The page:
• A statement that the agreed-upon procedures engagement was conducted in accordance with attestation standards established by the American Institute of Certified Public Accountants.
  • A statement that the sufficiency of the procedures is solely the responsibility of the specified parties and a disclaimer of responsibility for the sufficiency of those procedures.
  • A list of the procedures performed (or reference thereto) and related findings. The practitioner should not provide negative assurance.
  • Where applicable, a description of any agreed-upon materiality limits.
  • A statement that the practitioner was not engaged to and did not conduct an examination of the entity’s compliance with specified requirements or about the effectiveness of an entity’s internal control over compliance, a disclaimer of opinion thereon, and a statement that if the practitioner had performed additional procedures, other matters might have come to his or her attention that would have been reported.
  • A statement restricting the use of the report to the specified parties. (However, if the report is a matter of public record, the practitioner should include the following sentence: “However, this report is a matter of public record and its distribution is not limited.”)
  • Where applicable, reservations or restrictions concerning procedures or findings.
  • Where applicable, a description of the nature of the assistance provided by the specialist.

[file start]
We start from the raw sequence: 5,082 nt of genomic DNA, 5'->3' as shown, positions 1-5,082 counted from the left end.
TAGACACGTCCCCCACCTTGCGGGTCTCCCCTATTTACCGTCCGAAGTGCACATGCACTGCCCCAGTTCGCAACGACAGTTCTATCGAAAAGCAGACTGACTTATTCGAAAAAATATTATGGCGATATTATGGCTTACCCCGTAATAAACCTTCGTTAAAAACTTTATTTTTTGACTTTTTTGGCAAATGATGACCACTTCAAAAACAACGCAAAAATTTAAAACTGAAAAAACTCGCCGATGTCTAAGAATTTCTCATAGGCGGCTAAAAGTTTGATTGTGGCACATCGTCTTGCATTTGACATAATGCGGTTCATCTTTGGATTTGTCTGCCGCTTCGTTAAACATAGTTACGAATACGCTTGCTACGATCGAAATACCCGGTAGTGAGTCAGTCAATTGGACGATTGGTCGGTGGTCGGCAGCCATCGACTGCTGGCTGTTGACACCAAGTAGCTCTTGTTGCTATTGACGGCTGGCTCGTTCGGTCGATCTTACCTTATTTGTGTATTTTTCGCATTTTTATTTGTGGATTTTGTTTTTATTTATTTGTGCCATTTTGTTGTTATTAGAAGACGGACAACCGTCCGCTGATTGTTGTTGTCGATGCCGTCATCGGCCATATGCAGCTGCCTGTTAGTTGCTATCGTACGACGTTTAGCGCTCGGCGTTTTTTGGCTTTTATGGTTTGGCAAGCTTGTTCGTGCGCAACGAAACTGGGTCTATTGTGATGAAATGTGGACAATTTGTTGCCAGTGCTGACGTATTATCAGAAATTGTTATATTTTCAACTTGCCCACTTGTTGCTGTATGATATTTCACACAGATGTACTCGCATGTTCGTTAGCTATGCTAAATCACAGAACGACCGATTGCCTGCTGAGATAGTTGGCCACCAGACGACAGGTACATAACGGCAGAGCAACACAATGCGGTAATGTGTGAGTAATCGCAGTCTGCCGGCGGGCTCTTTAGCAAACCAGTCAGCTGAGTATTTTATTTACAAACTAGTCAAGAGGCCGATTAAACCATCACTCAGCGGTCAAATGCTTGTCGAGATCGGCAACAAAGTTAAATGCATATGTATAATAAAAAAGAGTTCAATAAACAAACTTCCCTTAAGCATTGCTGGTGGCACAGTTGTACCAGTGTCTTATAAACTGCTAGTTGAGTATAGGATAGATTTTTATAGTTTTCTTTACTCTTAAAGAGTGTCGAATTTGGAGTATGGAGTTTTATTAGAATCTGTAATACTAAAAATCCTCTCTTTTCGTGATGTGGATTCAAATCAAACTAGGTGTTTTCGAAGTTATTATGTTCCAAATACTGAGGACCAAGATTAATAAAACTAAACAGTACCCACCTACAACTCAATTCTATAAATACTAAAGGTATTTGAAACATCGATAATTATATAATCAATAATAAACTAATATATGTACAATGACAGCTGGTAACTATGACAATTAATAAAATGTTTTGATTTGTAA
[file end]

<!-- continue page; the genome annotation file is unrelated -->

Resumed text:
• The manual or printed signature of the practitioner’s firm.
  • The date of the report

 

Examination Engagement

1. Conditions For Engagement Performance – According to AT 601.10, a practitioner may accept an examination engagement related to an entity’s compliance with specified requirements if the following conditions are met:

  • The responsible party accepts responsibility for the entity’s compliance with specified requirements and the effectiveness of the entity’s internal control over compliance.
  • The responsible party evaluates the entity’s compliance with specified requirements.
  • Sufficient evidential matter exists or could be developed to support the responsible party’s evaluation.
    A practitioner may examine the effectiveness of the entity’s internal control over compliance or an assertion thereon only if he or she has reason to believe that the subject matter is capable of reasonably consistent evaluation against criteria that are suitable and available to users.